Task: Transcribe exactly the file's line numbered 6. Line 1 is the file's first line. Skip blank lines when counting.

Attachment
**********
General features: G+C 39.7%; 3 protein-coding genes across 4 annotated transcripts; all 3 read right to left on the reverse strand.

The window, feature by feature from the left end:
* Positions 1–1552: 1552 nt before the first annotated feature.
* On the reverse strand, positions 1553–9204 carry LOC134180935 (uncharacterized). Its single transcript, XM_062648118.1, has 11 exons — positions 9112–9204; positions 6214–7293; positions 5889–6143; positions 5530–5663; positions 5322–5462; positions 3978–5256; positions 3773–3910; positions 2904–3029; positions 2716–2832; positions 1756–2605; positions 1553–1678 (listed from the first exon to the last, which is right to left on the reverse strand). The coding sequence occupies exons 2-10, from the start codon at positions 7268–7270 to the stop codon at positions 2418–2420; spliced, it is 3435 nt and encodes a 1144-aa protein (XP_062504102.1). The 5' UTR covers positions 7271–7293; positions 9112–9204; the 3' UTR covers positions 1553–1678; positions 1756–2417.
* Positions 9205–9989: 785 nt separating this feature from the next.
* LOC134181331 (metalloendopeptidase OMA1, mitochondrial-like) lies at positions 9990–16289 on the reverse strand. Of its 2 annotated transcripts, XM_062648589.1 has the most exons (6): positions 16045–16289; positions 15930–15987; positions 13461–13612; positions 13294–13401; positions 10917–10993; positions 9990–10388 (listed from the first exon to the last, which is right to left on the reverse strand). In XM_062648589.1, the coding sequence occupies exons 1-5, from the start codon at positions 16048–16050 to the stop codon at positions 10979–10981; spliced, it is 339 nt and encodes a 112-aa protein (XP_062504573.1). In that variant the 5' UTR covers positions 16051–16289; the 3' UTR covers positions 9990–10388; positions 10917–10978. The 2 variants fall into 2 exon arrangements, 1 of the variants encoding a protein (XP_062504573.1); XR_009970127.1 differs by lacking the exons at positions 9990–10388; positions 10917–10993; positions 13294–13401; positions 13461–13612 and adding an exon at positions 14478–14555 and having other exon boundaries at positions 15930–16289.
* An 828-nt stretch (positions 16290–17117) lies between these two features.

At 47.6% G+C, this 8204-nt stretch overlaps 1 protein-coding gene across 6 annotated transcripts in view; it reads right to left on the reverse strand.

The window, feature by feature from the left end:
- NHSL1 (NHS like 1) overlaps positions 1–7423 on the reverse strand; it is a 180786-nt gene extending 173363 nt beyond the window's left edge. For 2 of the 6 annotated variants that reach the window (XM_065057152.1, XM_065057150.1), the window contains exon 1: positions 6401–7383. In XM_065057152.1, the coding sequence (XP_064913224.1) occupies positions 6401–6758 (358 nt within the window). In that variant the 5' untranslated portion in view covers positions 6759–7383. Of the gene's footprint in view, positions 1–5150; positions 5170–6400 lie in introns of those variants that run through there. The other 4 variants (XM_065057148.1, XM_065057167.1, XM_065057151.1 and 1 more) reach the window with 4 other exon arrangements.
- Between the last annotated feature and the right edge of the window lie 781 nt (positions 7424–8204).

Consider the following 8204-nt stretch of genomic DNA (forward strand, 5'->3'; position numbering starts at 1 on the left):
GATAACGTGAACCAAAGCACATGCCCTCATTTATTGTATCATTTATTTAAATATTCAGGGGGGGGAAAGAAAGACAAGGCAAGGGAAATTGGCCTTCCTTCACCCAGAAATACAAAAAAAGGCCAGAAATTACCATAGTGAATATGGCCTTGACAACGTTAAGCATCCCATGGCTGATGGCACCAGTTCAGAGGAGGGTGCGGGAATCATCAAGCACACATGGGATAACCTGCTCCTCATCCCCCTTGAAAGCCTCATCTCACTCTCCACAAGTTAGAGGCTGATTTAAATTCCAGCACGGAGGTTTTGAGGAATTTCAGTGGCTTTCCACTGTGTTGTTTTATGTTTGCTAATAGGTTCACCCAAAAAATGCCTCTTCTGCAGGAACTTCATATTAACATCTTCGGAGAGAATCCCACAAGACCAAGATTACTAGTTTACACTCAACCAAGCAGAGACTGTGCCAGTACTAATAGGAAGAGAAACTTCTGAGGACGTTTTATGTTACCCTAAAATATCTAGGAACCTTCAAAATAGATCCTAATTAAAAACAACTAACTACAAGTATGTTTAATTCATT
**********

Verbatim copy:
* LOC134181331 (metalloendopeptidase OMA1, mitochondrial-like) lies at positions 9990–16289 on the reverse strand. Of its 2 annotated transcripts, XM_062648589.1 has the most exons (6): positions 16045–16289; positions 15930–15987; positions 13461–13612; positions 13294–13401; positions 10917–10993; positions 9990–10388 (listed from the first exon to the last, which is right to left on the reverse strand). In XM_062648589.1, the coding sequence occupies exons 1-5, from the start codon at positions 16048–16050 to the stop codon at positions 10979–10981; spliced, it is 339 nt and encodes a 112-aa protein (XP_062504573.1). In that variant the 5' UTR covers positions 16051–16289; the 3' UTR covers positions 9990–10388; positions 10917–10978. The 2 variants fall into 2 exon arrangements, 1 of the variants encoding a protein (XP_062504573.1); XR_009970127.1 differs by lacking the exons at positions 9990–10388; positions 10917–10993; positions 13294–13401; positions 13461–13612 and adding an exon at positions 14478–14555 and having other exon boundaries at positions 15930–16289.